In June of 1939, President Franklin Delano Roosevelt (Bill Murray) needs a distraction from the pressures of the day and a World War on the horizon. He decides to have a visit with Margaret "Daisy" Suckley (Laura Linney), his sixth cousin whom he hasn't seen for years. When she arrives at the Roosevelt family estate in Hyde Park, New York, this soft-spoken and shy spinster doesn't know what to expect. The President tries to wow her with his international stamp collection. It is only later when FDR takes Daisy for a ride in his specially modified car to a field of flowers that she is called upon to provide him with what he wants sexually. In her diary, this woman, who remains both baffled and invigorated by the event, writes, "I helped him forget the weight of the world."

The President depends on three women during the preparations for a visit by English King George VI (Samuel West) and his wife Queen Elizabeth (Olivia Colman) to discuss possible American support in a war against Germany. FDR's wife Eleanor (Olivia Williams) lives in her own world yet supports him in his political concerns. In a joking manner, FDR refers to the women gathered around her as "she-men." FDR's mother (Elizabeth Wilson) dominates him and has very definite views on the ways things should be done. The third strong woman is Missy (Elizabeth Marvel), his secretary and possible lover.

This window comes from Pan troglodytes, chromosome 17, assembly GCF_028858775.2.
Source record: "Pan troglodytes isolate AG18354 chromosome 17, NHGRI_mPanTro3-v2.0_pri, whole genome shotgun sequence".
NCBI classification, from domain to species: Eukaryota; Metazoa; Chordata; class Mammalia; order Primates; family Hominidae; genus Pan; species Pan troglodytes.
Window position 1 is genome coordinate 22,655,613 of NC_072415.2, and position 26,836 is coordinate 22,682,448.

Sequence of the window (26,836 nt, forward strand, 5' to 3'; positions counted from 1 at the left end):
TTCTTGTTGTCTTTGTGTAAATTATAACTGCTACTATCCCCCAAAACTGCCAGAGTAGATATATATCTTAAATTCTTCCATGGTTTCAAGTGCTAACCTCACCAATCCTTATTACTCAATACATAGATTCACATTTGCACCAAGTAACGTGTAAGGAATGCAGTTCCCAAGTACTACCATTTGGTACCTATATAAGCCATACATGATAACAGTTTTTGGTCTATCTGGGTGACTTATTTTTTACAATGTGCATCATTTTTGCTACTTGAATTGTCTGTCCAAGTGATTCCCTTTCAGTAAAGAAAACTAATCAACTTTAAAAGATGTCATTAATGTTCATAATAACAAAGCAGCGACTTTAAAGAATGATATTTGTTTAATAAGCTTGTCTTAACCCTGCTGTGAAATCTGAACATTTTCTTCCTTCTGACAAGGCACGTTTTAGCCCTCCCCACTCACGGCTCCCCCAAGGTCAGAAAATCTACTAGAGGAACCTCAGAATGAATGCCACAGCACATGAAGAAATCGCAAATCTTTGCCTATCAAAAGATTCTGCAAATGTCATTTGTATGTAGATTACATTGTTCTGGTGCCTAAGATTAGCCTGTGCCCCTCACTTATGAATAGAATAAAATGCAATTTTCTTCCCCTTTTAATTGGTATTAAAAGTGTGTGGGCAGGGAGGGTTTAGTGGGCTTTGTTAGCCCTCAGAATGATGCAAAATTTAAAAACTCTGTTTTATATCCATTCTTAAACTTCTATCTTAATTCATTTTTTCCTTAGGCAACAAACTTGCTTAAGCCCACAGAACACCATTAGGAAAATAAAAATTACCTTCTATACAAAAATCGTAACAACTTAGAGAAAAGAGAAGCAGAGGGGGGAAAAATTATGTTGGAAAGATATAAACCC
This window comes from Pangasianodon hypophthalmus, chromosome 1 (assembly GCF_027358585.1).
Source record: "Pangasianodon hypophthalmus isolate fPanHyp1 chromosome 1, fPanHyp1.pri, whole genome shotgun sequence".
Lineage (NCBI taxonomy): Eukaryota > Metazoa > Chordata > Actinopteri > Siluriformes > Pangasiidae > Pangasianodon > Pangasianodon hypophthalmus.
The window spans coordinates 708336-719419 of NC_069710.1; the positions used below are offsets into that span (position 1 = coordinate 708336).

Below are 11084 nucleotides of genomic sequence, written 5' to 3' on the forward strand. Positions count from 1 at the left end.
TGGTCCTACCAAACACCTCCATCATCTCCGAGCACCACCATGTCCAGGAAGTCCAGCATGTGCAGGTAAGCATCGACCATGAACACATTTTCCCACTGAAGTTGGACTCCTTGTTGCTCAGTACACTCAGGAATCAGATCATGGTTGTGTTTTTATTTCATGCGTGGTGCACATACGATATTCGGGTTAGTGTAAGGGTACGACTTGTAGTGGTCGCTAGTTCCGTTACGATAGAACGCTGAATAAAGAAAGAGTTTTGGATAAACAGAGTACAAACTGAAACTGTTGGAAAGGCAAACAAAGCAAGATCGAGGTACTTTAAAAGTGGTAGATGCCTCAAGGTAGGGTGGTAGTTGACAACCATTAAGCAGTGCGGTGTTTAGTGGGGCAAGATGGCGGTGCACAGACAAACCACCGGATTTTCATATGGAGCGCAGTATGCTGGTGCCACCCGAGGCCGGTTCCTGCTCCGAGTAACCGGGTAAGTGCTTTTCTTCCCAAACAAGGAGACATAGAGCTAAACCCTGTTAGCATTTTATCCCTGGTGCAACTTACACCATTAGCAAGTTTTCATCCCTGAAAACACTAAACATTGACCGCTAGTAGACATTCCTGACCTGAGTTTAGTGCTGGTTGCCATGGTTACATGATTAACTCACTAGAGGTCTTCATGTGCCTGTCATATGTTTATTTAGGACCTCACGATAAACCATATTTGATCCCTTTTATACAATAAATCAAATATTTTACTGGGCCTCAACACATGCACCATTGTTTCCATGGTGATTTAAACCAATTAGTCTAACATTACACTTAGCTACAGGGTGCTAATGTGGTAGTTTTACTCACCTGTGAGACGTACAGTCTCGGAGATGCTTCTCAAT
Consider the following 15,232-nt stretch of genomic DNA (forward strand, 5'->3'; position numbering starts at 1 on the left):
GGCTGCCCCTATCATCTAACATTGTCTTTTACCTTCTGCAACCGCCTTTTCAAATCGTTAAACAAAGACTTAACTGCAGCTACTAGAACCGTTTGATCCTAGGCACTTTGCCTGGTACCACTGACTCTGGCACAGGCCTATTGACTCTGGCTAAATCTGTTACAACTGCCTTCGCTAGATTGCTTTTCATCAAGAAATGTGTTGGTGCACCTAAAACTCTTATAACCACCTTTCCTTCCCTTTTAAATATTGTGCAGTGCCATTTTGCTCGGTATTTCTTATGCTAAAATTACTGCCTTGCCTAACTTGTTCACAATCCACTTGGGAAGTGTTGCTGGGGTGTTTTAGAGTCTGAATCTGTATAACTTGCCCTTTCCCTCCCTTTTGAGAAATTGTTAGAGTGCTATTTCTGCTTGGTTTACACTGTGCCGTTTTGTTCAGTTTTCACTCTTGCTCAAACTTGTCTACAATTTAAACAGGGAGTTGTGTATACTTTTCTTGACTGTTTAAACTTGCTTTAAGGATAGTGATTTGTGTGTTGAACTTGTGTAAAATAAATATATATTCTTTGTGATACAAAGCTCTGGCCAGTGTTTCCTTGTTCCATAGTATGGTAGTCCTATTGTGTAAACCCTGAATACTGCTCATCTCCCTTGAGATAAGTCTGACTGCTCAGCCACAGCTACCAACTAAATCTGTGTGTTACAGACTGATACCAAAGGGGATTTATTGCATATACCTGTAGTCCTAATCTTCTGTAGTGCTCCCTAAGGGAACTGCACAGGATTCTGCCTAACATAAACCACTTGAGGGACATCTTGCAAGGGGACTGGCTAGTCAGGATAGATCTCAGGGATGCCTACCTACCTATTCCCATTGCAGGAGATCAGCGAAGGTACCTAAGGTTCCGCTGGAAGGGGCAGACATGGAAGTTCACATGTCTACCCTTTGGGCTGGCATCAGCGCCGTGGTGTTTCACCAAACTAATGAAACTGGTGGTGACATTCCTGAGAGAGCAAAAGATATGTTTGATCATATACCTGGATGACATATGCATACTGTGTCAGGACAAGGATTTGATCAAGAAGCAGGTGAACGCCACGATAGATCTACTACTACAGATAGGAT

Roger Michell (Persuasion, Notting Hill, Changing Lanes, and Venus) directs this sassy drama based on a screenplay by Richard Nelson (Ethan Frome). The film really takes off as a comedy with the critical reactions of the Royal Couple to a painting in their room and their prudish responses to the extra-curricular activities of FDR involving various women. The Queen is shocked when Eleanor asks whether or not she can just call her Elizabeth. And when she hears that the festivities at Hyde Park will include a picnic with hot dogs and some music and dancing by Native Americans, she almost passes out.

In a late night chat in private with the President, Bertie (made accessible to all the world in The King's Speech) is bowled over when FDR commends him and tells him not to worry what people think. This is a very emotionally rich scene which vividly conveys the kindness and generosity of FDR.

Hyde Park on Hudson feels like a breath of fresh air in the long line of films about U.S. Presidents. Its portrait of a very human leader bubbles over with wit and delightful characters.


Screened at The 50th New York Film Festival: September/October 2012.

Special features on the DVD include deleted scenes; a look inside Hyde Park on Hudson; First days; and a feature commentary with director Roger Michell and producer Kevin Loader.